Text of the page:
Mill Computing, Inc. › Forums › The Mill › Architecture › A suggested market for the Mill… › Reply To: A suggested market for the Mill…
tweet woofe (is that what sound doge’s make?) at Elon Musk might be enough to get it in Teslas, haha.
I think another great market would be e-ink devices (e-readers and note takers). Elimisteve remarked in the forum that phones and tablets spend most of their battery on screens and that a more efficient CPU wouldn’t necessarily give massive gains. Although I’d still prefer to have a Mill-backed phone, e-ink devices are an interesting, niche market where screens generally take a lot less power. Battery life is typically measured in weeks, not hours or days. From what I can surmise, power consumption of the CPU is difficult to balance against the ideal high performance chips that ideally would be in these devices. I follow what devices come out and what companies are in this space and I have seen a lot of marketing materials for high-end devices where the beefier CPU is the second selling point, behind the screen type, of course. These devices all want to reduce input latency (and improve speeds in general) but none of them can compete with the dedicated monitors from Dasung due to CPU/power limitations (Boox has standalone monitors too but aren’t able to squeeze the same performance out of an identical panel). This is also a space where a lot of devices have custom Linux OS’s, although many do use Android, for those who want to “side-load” Android apps to get more functionality outside of what the device ships with by default. Could this be an opportunity for the Mill?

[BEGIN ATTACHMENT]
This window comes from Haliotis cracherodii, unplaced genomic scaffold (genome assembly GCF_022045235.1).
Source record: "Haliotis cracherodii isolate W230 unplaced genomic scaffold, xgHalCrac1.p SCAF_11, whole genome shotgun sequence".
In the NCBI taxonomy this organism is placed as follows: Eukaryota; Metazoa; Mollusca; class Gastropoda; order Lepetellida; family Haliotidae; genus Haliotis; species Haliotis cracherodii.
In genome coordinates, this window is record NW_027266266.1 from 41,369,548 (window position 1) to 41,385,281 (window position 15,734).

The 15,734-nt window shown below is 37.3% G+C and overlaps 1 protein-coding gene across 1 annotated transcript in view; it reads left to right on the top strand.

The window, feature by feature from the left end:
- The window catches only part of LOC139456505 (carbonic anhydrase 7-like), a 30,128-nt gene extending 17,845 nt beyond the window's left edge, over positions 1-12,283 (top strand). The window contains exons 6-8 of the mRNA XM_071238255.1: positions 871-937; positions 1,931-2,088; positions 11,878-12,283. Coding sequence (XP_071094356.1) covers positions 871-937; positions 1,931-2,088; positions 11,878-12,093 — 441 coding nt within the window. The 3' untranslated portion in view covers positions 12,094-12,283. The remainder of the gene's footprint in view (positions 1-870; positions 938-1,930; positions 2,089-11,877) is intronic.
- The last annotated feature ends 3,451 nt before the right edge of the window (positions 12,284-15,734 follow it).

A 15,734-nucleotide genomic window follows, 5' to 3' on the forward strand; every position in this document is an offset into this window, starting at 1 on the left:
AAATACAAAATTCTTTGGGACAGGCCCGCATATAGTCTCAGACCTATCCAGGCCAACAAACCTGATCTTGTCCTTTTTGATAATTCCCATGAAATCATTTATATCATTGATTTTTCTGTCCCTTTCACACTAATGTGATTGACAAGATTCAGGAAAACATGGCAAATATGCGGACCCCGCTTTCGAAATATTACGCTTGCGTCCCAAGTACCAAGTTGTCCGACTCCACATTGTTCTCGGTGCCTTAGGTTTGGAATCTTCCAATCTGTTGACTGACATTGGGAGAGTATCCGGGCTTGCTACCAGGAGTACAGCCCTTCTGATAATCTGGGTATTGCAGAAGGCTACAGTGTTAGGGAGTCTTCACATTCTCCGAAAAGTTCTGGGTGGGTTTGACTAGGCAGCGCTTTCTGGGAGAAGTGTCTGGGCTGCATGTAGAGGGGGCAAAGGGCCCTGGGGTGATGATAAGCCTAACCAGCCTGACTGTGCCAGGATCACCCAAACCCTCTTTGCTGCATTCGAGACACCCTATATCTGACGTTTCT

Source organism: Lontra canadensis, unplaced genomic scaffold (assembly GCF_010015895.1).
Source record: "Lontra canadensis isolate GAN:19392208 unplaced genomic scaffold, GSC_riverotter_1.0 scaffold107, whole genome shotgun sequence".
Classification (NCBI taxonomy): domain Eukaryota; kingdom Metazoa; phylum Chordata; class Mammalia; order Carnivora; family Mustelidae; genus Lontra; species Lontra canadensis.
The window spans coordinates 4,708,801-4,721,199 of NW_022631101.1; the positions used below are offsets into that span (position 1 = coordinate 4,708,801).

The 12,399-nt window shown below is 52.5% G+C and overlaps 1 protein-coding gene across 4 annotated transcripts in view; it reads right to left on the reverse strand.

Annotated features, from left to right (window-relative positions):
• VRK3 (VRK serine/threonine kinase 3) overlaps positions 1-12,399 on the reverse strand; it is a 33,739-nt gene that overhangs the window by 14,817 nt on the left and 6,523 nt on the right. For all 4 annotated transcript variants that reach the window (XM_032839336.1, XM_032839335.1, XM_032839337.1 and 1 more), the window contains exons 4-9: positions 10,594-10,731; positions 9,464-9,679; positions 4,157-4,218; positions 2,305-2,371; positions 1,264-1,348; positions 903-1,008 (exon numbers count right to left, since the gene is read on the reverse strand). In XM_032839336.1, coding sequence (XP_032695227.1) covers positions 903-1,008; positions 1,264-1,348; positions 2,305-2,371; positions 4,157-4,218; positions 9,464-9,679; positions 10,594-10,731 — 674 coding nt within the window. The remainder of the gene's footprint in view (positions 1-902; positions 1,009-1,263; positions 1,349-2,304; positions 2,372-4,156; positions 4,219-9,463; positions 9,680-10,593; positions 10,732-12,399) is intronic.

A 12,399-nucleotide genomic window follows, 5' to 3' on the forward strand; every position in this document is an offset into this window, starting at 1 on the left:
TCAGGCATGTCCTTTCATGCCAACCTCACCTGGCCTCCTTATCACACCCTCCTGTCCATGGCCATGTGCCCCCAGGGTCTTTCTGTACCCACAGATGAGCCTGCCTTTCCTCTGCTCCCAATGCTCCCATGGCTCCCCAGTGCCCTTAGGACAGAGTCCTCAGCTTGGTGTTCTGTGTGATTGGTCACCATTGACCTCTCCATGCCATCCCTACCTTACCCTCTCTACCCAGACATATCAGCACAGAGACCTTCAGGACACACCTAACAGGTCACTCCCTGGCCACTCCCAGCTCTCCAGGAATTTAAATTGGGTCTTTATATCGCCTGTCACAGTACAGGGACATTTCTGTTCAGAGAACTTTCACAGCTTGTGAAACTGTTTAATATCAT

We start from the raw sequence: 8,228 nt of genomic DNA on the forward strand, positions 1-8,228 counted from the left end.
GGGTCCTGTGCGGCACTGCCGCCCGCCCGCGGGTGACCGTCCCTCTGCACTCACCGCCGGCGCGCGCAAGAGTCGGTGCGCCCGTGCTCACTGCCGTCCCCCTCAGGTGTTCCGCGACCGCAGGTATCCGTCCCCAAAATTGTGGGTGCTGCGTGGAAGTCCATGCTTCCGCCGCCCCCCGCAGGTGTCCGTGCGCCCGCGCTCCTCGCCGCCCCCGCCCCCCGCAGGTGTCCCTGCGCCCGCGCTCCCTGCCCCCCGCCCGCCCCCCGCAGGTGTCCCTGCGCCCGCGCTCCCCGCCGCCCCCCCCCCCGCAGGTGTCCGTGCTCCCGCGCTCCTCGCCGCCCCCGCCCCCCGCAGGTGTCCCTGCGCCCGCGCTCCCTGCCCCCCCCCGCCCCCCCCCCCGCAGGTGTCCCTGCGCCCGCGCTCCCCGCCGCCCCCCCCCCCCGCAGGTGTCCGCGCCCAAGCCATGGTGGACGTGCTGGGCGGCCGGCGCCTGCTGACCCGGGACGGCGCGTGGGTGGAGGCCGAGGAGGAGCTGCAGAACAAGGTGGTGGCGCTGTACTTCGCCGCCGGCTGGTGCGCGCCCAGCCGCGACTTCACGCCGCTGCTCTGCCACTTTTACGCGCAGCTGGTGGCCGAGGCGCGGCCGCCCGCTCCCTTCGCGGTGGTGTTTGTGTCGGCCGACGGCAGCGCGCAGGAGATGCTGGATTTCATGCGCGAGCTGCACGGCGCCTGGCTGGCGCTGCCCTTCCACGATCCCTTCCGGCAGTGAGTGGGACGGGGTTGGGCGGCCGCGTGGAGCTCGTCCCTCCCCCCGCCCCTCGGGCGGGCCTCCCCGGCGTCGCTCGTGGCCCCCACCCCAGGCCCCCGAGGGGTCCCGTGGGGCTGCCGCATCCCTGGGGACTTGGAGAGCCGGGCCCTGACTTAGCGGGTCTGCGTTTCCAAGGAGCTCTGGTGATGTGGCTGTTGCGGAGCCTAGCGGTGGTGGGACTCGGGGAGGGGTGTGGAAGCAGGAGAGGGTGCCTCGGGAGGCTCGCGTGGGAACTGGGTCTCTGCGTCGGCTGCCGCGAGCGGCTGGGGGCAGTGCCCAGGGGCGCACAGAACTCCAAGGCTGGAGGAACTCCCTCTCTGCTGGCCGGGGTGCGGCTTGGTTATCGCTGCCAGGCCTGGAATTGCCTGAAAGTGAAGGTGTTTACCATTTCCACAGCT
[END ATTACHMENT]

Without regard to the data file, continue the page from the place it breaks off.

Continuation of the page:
Companies include SuperNote, Onyx Boox, ReMarkable, Kobo, Pocketbook, BigMe, of course Kindle and Nook, Sony, Huawei, Fujitsu Quaderno, Bookeen/Vivlio (just learned of this one just now), Lenovo, and if you check goodereader you’ll find there are even more companies that cater exclusively or at least mainly to the Chinese market. Dasung has released some non-monitors too but thus far they are known for not investing in good software.
I’d be surprised if all of these companies passed on the Mill. I think the Mill should be a good fit for these devices that want more horsepower but better power efficiency.